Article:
13. I agree with my Lord, the Chief Justice on both the points dealt with in the judgment just now delivered. On the second point, which turns on the true construction of the last sentence in Section 63(4) of the Madras Hindu Religious Endowments Act, I desire to add a few words of my own. That clause runs as follows:
The trustee or any person having interest, may within six months of the date of such publication institute a suit in the Court, to modify or set aside such order.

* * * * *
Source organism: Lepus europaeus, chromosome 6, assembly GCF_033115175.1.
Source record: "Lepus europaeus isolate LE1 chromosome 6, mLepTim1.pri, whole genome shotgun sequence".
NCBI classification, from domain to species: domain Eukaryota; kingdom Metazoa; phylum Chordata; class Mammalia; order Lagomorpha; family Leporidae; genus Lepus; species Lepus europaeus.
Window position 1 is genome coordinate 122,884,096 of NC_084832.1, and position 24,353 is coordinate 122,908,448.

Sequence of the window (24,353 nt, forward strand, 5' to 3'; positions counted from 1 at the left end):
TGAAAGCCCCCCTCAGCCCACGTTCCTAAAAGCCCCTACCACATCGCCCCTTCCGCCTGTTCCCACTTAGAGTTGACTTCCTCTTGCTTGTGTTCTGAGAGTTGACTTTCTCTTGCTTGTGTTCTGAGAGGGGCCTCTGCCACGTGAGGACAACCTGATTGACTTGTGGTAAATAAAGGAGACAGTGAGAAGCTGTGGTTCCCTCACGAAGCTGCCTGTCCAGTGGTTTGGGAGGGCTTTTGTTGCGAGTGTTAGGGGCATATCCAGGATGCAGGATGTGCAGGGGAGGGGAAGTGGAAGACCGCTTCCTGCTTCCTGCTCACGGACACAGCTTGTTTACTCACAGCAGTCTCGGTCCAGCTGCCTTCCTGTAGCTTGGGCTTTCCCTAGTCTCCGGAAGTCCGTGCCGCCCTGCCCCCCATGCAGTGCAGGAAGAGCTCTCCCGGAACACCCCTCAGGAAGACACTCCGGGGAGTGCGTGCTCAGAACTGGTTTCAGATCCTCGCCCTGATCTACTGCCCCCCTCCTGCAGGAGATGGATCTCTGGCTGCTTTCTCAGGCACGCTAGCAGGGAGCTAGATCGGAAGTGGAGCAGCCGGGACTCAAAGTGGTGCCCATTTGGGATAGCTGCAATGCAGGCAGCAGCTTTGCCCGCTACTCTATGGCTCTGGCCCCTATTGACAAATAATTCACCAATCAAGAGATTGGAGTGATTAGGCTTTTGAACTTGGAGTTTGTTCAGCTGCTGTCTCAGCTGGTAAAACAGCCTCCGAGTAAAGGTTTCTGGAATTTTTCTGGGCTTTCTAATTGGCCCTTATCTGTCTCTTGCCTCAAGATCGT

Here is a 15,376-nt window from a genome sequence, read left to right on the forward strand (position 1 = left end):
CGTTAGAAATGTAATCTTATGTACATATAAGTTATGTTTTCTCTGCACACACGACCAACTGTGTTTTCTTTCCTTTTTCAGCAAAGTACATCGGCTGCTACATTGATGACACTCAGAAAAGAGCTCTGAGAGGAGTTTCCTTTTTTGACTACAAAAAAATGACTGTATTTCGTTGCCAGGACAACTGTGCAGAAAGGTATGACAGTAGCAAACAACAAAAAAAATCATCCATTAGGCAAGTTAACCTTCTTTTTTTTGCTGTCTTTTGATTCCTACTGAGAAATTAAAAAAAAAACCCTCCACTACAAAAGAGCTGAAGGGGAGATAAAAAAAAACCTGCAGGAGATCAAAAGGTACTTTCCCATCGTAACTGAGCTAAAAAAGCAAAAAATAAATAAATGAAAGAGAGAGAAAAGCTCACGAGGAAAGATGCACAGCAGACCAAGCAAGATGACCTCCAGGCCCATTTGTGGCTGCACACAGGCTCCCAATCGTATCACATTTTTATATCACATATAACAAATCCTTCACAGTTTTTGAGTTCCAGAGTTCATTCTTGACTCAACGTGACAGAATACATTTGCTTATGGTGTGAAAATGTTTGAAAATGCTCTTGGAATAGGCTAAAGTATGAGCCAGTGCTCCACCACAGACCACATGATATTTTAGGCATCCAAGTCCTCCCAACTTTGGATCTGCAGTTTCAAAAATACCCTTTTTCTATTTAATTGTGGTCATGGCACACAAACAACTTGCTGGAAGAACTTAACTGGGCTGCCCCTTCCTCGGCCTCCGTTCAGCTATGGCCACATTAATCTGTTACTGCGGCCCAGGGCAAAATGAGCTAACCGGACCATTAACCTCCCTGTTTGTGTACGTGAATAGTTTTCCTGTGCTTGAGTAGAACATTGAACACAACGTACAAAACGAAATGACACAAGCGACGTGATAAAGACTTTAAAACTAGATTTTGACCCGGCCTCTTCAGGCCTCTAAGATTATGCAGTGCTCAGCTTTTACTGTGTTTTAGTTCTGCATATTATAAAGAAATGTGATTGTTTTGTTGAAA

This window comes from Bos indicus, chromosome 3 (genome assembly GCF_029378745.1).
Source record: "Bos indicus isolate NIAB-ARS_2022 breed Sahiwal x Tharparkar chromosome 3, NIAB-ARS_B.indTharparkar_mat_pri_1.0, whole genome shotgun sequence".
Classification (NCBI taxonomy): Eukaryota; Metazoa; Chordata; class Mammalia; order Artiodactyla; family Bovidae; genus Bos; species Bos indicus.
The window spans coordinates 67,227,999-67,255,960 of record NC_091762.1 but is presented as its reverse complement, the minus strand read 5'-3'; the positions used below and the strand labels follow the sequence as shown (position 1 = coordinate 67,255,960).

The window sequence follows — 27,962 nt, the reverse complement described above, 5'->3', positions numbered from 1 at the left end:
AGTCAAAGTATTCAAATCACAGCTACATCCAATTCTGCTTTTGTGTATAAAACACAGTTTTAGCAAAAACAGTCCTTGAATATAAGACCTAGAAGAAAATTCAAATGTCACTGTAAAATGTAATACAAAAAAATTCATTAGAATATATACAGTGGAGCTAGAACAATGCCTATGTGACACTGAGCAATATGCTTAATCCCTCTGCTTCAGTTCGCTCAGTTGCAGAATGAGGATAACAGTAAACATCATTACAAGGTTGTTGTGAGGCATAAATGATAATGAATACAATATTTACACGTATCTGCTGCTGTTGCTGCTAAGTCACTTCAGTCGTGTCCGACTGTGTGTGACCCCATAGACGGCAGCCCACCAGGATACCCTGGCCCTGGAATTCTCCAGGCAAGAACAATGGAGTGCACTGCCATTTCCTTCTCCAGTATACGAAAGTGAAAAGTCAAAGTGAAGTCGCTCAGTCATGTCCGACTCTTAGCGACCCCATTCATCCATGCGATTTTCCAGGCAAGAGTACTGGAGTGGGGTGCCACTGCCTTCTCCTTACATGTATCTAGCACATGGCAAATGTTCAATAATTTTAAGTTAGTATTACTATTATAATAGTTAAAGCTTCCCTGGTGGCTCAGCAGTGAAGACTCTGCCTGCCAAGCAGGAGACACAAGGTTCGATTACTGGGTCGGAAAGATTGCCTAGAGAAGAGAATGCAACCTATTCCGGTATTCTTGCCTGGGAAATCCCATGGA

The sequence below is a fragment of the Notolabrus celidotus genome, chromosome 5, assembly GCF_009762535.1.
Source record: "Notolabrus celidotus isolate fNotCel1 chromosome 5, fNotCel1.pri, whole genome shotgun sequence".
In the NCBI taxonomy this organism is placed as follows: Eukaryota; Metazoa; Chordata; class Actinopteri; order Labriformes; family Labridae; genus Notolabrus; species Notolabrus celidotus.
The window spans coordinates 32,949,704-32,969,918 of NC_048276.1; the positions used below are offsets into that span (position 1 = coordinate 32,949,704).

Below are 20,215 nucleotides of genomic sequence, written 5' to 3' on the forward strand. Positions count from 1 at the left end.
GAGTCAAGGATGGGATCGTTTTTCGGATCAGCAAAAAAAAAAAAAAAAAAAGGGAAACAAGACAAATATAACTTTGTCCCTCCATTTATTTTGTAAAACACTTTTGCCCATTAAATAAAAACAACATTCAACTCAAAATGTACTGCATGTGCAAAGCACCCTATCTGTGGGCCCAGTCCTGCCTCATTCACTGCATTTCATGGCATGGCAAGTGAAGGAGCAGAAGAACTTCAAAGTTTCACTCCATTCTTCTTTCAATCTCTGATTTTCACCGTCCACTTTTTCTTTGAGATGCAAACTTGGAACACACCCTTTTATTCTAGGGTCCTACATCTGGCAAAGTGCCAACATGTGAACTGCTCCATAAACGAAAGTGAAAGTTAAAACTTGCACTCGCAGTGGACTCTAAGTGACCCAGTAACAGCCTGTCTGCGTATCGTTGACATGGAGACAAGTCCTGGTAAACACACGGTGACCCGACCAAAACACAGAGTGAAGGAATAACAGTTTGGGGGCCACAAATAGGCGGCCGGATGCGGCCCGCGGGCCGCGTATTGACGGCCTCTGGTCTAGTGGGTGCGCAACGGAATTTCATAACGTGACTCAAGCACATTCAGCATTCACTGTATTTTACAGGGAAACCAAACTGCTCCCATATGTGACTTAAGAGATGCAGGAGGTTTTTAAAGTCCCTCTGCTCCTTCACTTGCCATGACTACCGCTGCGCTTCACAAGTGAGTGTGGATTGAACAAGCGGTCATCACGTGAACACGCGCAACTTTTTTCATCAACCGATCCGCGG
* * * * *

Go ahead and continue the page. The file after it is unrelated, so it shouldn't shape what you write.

14. The words 'such publication' and 'such order' fin this clause have reference obviously to the kind of order mentioned just previously, in the earlier portion of the same still-section which directs the publication of 'every order of the Board under this section' in the prescribed manner. The order with which we are here concerned is no doubt an order of the Board, but is it also one under this section so as to give to the appellants a right to institute a suit to modify or set it aside? I was at first impressed by the argument that the point is covered by the decision of the Full Bench in Venkatasami v. Stridevamma I.L.R. (1886)Mad. 179 , but on further consideration, I think that that view cannot be sustained. The above decision was rendered no doubt on similar words but occurring in a different enactment, namely, the Code of Civil Procedure, 1882. By Section 588(24) of that Code corresponding to Order 43, Rule 1(s) of the present Code, an appeal was allowed against, amongst others, orders under Section 503. Section 503 contained the various provisions relating to the appointment of a receiver, his rights and duties etc., but said nothing about the dismissal of an application made under the section, a feature which is common to both the old and the new Codes. The argument was advanced that an appeal was permitted only in respect of an affirmative order, that is to say, orders granting the application, and none against an order refusing it. The contention was negatived, the Court holding that even an order rejecting the application was an order passed under the section and was therefore appealable under Section 588(24). The result was that, in the view of the Full Bench, an order under the section, comprehended both classes of orders positive as well as negative. Here then, it is said, we have a construction of the words orders under a section, and the question is, are we free to adopt a different construction in respect of what is practically the same language in the Madras Hindu Religious Endowments Act?